NEW YORK (JTA) — As in all life matters, when it comes to abortion, Judaism doesn’t speak of rights but of responsibilities and obligations. Seeing things through that lens can be a real eye opener.
The concept of “rights” is deeply ingrained in our Western minds. We rarely stop to question it. But the idea, as wonderful as it is and as helpful as it has been to humanity, doesn’t coexist very cozily with a fundamental Jewish truth: Everything benefiting us isn’t due us, but is rather a gift that we are charged to use responsibly in the service of something higher than ourselves.
We have no legal or moral claim on financial success, happy marriages, health or good fortune – no “right” to any of those things – in Jewish law or in the Bill of Rights.
In addition to having no right to such things, Judaism also teaches that we have a fundamental obligation to act responsibly toward others.
While the much-invoked aphorism “the right to swing my fist ends where the other man’s nose begins” may well reflect the American legal approach, Judaism sees the assailant who doesn’t stop at a nose not as having violated the nose-owner’s rights, per se, but as having incurred a responsibility – an obligation to pay for the damage, pain, medical bills, missed work and embarrassment that the fist owner has wrought. It’s a subtle but important distinction.
Which brings us to Jewish religious law’s stance on abortion. As in many areas of halacha, it is complex: There are a variety of approaches, situations and opinions. A good overview of the halacha of abortion was written recently for JTA by nurse practitioner Ephraim Sherman. But a compendium of sources and applications cannot touch the core issue, the one that should be a game changer for Jewish-minded Jews: responsibility.
Abortion, in Jewish law, is not a right. In the vast majority of cases it’s actually a wrong. But even in cases where it is permitted or required, as when a Jewish mother’s life is endangered, even indirectly (or, although the matter is hardly free of controversy, according to some respected rabbinic opinions when the pregnancy seriously jeopardizes the mother’s health), the decision to terminate a pregnancy is not a question of a woman’s right to choose but of her responsibility to choose correctly, her obligation to do what halacha counsels in her particular case, whatever that may be.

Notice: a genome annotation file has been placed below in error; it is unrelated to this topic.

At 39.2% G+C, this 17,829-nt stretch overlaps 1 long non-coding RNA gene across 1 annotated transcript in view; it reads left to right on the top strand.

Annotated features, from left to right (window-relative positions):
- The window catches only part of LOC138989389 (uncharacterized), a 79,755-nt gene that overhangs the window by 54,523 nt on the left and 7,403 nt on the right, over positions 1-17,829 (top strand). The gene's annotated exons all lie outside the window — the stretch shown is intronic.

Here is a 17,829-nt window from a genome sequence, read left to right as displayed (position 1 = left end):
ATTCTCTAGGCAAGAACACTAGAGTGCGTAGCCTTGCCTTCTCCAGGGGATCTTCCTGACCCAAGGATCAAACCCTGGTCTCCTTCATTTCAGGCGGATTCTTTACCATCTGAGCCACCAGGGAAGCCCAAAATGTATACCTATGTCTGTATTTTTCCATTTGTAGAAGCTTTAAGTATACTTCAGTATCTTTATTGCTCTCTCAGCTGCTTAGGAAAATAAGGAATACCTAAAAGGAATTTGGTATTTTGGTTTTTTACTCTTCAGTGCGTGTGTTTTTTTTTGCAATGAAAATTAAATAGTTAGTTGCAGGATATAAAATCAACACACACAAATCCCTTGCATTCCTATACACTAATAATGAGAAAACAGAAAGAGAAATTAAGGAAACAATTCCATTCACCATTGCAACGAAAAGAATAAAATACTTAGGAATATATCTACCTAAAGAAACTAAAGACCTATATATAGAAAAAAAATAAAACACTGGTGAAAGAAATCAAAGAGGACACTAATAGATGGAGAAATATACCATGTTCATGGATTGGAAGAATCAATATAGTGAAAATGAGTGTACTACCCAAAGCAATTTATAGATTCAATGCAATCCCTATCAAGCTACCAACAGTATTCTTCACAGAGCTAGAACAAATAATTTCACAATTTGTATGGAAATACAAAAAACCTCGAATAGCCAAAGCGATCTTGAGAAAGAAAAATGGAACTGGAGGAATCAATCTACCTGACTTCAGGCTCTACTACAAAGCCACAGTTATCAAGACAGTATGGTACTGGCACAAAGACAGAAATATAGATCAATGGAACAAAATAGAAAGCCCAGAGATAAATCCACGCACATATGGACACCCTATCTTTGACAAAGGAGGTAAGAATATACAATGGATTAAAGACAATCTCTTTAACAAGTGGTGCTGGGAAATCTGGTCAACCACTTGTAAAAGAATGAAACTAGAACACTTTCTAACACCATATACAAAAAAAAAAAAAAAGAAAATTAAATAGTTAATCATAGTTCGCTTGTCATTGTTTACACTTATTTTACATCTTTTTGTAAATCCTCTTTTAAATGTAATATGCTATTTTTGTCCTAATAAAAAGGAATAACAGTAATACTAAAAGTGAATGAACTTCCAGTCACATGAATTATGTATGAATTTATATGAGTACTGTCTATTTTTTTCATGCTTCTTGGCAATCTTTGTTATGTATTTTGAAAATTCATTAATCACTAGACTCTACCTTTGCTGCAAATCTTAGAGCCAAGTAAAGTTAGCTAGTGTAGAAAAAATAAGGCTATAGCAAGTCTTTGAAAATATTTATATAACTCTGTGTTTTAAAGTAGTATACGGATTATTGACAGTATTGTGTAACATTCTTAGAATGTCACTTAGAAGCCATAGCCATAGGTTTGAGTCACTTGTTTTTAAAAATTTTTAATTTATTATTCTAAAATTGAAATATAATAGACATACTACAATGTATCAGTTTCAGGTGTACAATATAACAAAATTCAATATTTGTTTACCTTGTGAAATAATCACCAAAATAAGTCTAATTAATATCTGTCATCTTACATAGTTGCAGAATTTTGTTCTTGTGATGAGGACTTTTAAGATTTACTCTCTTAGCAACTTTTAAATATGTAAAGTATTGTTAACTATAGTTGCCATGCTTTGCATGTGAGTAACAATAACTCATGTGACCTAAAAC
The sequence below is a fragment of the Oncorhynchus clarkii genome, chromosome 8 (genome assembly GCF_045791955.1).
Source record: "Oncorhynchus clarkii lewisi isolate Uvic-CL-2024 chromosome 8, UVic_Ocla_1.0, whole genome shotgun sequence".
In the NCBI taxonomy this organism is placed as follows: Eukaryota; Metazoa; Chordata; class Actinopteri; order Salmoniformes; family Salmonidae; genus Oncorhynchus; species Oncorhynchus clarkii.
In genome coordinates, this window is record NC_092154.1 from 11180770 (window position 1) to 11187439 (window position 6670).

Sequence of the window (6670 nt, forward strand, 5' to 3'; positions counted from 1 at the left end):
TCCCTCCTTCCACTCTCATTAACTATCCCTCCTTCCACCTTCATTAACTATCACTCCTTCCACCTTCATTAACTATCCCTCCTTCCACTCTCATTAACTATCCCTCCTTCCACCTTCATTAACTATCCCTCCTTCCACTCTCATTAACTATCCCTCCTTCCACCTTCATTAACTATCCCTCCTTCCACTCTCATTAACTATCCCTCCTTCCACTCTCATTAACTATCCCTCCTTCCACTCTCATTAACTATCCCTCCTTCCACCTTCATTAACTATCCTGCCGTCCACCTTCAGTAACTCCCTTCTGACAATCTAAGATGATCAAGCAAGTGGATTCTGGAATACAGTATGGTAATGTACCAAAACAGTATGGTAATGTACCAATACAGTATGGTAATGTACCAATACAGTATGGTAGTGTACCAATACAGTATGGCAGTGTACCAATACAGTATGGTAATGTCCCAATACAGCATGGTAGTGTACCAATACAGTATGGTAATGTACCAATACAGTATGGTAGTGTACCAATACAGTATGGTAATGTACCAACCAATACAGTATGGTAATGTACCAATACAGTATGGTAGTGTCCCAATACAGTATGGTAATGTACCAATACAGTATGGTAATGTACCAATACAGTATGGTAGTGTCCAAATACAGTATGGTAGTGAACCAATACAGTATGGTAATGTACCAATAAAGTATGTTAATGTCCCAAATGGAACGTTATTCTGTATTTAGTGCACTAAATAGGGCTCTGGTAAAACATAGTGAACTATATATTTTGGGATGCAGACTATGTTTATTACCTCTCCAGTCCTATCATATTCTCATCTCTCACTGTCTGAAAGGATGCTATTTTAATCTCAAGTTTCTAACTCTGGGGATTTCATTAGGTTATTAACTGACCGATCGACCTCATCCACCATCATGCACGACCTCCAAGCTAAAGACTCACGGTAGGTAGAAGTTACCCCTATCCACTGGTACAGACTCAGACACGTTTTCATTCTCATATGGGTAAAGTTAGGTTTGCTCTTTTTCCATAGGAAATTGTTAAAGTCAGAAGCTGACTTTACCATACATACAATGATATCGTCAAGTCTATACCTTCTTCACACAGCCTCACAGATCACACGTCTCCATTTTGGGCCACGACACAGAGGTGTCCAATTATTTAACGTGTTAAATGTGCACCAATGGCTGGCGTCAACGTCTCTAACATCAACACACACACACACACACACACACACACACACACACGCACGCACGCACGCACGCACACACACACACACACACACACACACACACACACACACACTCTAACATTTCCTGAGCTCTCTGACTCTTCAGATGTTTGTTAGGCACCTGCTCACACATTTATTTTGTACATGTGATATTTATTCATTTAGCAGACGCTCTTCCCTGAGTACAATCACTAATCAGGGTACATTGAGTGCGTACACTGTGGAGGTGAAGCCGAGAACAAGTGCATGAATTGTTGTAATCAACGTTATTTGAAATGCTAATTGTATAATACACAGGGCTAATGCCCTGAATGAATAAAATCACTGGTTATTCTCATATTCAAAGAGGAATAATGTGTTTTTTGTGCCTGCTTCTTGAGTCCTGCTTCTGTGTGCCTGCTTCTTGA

And so, from a Jewish perspective, all the constitutional, judicial and philosophical issues whacked back and forth across the tennis court of public discourse are beside the main point.
It’s not the stage of pregnancy that ultimately matters and not the “status of a fetus.” Not “ensoulment” and not the specter of looming back-alley abortionists. What counts alone in Judaism is the responsibility to do what Jewish law requires in any particular case.
Most reasonable people on both sides of the perennial abortion debate would like abortion to be rare. Currently, although the abortion rate in the U.S. has dropped somewhat in recent years, it is very far from uncommon. The predominant reasons for seeking an abortion, according to a 2013 U.S. National Library of Medicine-National Institutes of Health survey, have been financial (40 percent), timing (36 percent), partner-related reasons (31 percent) and the need to focus on other children (29 percent).
From a “rights” perspective, all such justifications are perfectly acceptable. From a “responsibility” perspective, though, not so much. In fact, not at all. Halacha considers a potential life to trump most other concerns.
There is, of course, no reason why Jewish theology should be embodied in American jurisprudence. But Judaism’s stance happens to reflect the feelings of a majority of Americans. A 2018 Gallup survey found that only 29 percent of respondents believed abortion should be legal in all circumstances.
Blanket bans on abortion, to be sure, would deprive Jewish women of the ability to act responsibly in cases where abortion is halachically required. And so, what Orthodox groups like Agudath Israel of America, for which I work, have long promoted is the regulation of abortion through laws that generally prohibit the unjustifiable killing of fetuses while protecting the right to abortion in exceptional cases.
In the end, while abortion in Judaism’s eyes may not be a matter of “rights,” it is indeed a matter of “choice,” a word much invoked in the abortion debate and central to all aspects of human life.
Not “choice” in the sense of “all choices are equal,” but rather in the sense conveyed by the word as it is used in Deuteronomy.
“I have placed before you,” God informs us through Moses, “life and death, the blessing and the curse.”
“Choose life,” the verse continues, “so that you and your offspring will live.”